November 4, 2019
A new study from the MIT Department of Biology suggests we may need to re-think how certain RNAs operate to impact development and disease.
According to the “central dogma” of biology, DNA is converted into messenger RNA (mRNA) before being expressed as a protein. However, not all RNAs are destined to become proteins. MicroRNAs (miRNAs) are small, non-coding RNAs, which regulate a variety of cellular processes by binding to mRNAs and destabilizing them to reduce their expression.
A single miRNA can target hundreds of different mRNAs. And yet, on its own, an individual miRNA only represses the expression of each mRNA target by about 10-20%. Given that the effects of a single miRNA are so mild, researchers couldn’t understand how they could exert such powerful control over so many processes. One theory is that, rather than acting alone, perhaps multiple miRNAs bind to the same target mRNA in concert to exert enhanced repression. However, few studies have explored this idea in-depth, or identified examples of such co-regulation.
In a new study published in Genome Research on October 24, MIT biologists were able to pinpoint specific miRNAs that collaborate with one another to repress mRNA expression in the brain — adding credence to the notion that miRNAs often collaborate with one another.
“The idea that miRNAs may work by co-targeting sets of transcripts together has been around for a while,” says Jennifer Cherone, the study’s lead author. “But it’s only recently that certain key advances — like better annotations of where transcripts end and more accurate predictions of miRNA target sites — have allowed us to uncover these relationships and rigorously test them in the lab.”
Using powerful computational analyses to compare target sets of different miRNAs, Cherone was able to identify hundreds of distinct miRNAs, which — despite their sequence differences — bound many of the same mRNAs. Of all the tissues she examined, the brain appeared to have the most co-targeting. So she narrowed her focus to explore the overlapping functions of just two miRNAs that worked together there: miR-138 and miR-137.
“That was a really interesting observation and a functional demonstration of the overlap between these two miRNAs,” she says. “One miRNA can rescue the loss of a completely different miRNA if they share targets.”If she deleted miR-138 from her cells, they could no longer differentiate and become neurons. However, when she added miR-138’s co-targeting partner, miR-137, the cells were once again able to differentiate.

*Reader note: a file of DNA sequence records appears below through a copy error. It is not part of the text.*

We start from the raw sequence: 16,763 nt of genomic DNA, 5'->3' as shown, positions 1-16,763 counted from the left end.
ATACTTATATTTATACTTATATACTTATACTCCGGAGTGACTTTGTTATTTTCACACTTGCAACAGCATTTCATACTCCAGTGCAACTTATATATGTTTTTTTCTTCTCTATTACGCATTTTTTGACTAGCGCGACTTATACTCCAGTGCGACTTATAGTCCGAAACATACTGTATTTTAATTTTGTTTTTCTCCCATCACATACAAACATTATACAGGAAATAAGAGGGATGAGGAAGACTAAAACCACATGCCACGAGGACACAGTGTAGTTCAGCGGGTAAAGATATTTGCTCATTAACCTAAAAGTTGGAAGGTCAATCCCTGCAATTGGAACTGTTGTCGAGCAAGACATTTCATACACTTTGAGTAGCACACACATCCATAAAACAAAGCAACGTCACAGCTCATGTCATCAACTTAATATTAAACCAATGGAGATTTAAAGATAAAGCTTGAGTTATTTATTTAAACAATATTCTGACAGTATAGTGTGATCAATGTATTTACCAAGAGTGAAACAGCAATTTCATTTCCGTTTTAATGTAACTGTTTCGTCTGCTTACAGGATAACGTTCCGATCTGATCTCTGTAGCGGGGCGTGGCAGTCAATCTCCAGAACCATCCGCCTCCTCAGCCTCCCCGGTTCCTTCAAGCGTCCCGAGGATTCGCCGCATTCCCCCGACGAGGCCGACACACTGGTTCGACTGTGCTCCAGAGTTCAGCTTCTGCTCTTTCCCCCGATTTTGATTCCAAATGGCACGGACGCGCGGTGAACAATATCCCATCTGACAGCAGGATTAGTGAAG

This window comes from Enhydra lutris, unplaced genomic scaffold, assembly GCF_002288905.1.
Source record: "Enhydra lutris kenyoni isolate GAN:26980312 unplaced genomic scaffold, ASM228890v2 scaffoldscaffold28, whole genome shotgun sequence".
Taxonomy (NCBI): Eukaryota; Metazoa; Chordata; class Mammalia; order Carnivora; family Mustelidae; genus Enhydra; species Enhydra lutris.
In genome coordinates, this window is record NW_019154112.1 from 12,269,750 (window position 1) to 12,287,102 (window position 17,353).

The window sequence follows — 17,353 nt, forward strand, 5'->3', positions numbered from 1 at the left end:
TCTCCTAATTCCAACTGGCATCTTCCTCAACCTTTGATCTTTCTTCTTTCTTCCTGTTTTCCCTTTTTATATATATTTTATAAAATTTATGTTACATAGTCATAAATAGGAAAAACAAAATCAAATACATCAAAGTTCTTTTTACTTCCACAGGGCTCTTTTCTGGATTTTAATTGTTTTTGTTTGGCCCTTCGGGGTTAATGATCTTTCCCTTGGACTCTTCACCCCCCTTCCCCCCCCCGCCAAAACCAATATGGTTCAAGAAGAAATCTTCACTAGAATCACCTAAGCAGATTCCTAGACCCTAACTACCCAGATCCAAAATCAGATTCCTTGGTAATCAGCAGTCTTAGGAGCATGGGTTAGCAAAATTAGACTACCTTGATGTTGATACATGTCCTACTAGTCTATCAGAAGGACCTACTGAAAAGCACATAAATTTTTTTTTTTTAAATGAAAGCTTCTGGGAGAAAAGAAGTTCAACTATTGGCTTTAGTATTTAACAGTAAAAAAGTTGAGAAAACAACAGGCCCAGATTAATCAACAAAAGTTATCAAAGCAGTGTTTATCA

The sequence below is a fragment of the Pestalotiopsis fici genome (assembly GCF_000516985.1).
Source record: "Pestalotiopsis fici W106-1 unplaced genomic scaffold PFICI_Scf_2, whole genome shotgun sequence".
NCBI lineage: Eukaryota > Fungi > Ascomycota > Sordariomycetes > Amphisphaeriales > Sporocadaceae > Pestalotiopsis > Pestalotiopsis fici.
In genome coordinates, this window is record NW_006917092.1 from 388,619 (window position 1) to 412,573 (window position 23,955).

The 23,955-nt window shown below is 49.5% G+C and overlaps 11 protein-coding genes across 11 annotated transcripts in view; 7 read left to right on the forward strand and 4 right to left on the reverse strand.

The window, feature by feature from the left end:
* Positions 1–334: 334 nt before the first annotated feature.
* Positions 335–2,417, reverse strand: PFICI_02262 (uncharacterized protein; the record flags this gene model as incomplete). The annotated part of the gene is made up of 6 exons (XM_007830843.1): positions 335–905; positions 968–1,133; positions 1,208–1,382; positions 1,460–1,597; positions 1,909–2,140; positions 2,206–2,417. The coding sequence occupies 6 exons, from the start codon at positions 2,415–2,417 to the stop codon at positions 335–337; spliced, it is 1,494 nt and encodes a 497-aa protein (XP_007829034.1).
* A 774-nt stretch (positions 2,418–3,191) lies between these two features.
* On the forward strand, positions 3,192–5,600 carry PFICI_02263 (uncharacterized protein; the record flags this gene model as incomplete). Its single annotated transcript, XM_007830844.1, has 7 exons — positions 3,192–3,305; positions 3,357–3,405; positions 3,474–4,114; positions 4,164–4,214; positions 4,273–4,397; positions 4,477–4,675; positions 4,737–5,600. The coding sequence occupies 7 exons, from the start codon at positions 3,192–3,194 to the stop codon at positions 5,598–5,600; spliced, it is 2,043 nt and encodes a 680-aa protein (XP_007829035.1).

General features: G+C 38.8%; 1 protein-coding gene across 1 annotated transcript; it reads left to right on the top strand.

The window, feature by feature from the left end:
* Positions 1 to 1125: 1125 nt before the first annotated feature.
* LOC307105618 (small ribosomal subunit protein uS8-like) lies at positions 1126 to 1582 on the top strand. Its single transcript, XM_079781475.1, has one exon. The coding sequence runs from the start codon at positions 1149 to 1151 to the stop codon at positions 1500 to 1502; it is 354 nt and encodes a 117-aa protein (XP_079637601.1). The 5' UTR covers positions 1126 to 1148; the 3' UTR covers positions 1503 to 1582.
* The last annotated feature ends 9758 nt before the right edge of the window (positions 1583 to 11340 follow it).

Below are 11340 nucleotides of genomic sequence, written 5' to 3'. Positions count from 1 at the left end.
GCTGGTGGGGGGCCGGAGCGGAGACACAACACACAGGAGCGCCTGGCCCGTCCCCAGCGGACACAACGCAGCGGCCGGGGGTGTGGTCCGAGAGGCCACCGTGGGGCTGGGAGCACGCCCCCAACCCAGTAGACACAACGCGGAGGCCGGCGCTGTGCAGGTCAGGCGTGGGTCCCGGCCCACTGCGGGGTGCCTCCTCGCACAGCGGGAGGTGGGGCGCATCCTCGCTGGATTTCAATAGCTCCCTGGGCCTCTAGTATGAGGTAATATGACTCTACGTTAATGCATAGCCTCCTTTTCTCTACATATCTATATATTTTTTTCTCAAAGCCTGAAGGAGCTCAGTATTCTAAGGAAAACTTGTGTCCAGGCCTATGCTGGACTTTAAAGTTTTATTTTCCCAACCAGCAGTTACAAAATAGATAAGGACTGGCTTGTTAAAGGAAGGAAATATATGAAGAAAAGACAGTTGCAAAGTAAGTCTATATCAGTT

Cherone went on to identify an entire group of miRNAs within the brain, nine in total, that also shared similar targets. She selected several genes targeted by three or more of these miRNAs, and mutated every possible combination of the miRNA sites to determine their individual contributions. She ultimately established that subsets of the miRNAs could repress gene expression between five- and tenfold if they were expressed at the same time and bound close together.
According to Cherone, “seeing a tenfold repression by miRNAs is unheard of.” Such strong repression can have serious phenotypic consequences. She attributes this finding to the lab’s advanced computational strategies, which allowed them to systematically and unbiasedly identify the miRNAs that work together and their gene targets.
Why might a single gene be regulated by so many different miRNAs? There are more evolutionary paths to acquire sites for many different miRNAs than paths to acquire sites for the same miRNA. And, the authors explain, this arrangement may allow more precise control of cell type-specific expression.
Given that their miRNAs of interest primarily worked in the brain, the researchers wondered why this tissue might require so much co-targeting. One idea is that mRNAs in the brain tend to have longer regions where more miRNAs can bind to exert their effects. Another possibility is that mRNA expression in the brain must be especially fine-tuned, because too much or too little expression could have severe ramifications for neuronal function and development. For instance, fragile X-associated tremor/ataxia syndrome (FXTAS) can result from fairly subtle changes in proteins levels.
“Co-targeting appears to be widespread in many tissues, not just the brain,” says senior author Christopher Burge, a professor of biology at MIT. “This means that strategies to modulate the activity of a miRNA in a genetic or therapeutic context will be most effective when they take into account the levels of the other miRNAs that frequently partner with the miRNA of interest.”
“It’s time to start thinking of miRNAs as working together in networks, rather than functioning as individual units,” Cherone says. “If you want to know the function of a given miRNA, you have to understand the group it’s collaborating with, and explore its function within that group.”
Top image: Graphical illustration of co-targeting by miRNAs. Credit: Jennifer Cherone.
“Cotargeting among microRNAs in the brain.”
Genome Research, online October 24, 2019, DOI: 10.1101/gr.249201.119
Jennifer M. Cherone, Vjola Jorgji, and Christopher B. Burge.